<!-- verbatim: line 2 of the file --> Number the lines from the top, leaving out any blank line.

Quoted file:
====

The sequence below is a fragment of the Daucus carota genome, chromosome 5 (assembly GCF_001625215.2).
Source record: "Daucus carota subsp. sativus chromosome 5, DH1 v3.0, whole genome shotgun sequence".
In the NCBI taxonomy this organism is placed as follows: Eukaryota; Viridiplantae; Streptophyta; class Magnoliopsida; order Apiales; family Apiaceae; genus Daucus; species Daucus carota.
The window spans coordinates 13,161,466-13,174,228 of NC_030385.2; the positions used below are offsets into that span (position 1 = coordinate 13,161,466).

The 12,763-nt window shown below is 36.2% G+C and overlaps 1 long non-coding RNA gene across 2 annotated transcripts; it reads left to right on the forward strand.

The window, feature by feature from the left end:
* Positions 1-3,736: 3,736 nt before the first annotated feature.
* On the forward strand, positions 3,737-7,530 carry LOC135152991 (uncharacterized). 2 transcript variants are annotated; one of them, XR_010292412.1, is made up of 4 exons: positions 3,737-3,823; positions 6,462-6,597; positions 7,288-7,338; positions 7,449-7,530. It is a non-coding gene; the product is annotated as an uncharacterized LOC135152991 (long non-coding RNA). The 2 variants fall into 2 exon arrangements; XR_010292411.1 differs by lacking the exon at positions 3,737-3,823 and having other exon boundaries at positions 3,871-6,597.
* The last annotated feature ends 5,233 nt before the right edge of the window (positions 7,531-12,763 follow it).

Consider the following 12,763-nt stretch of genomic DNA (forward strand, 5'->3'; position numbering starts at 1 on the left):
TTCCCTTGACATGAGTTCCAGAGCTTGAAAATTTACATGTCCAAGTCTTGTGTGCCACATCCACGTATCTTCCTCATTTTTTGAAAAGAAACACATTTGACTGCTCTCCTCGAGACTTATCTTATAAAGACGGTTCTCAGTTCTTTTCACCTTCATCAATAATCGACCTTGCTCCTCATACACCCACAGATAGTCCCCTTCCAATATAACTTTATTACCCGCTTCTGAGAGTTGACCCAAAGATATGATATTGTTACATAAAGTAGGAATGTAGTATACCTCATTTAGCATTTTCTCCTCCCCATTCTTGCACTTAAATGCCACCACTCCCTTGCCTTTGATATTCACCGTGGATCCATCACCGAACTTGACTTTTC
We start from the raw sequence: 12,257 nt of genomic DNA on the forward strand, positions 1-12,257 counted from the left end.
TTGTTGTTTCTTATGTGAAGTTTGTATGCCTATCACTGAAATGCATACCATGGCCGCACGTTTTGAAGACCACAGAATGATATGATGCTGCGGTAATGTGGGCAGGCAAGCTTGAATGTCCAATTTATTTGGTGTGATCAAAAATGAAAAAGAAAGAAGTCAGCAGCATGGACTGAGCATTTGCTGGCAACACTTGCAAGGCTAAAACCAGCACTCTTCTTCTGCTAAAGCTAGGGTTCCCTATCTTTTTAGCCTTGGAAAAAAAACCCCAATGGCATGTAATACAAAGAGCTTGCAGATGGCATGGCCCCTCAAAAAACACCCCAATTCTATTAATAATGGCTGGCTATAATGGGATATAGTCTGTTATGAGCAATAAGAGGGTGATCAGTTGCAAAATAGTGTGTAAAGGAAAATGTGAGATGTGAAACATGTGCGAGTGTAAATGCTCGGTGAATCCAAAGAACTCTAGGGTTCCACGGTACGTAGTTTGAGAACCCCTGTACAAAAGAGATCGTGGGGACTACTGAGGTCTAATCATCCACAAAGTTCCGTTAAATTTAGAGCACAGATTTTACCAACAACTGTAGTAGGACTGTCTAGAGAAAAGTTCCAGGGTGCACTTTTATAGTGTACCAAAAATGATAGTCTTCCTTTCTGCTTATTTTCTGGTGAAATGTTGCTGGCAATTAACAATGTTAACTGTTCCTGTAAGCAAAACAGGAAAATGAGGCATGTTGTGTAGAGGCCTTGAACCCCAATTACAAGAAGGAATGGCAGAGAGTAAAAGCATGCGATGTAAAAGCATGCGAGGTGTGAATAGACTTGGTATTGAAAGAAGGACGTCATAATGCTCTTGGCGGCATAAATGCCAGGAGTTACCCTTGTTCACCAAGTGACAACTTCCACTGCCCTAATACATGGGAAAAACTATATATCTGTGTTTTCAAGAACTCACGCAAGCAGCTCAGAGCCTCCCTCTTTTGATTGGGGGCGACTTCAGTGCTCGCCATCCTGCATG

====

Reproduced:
Source record: "Daucus carota subsp. sativus chromosome 5, DH1 v3.0, whole genome shotgun sequence".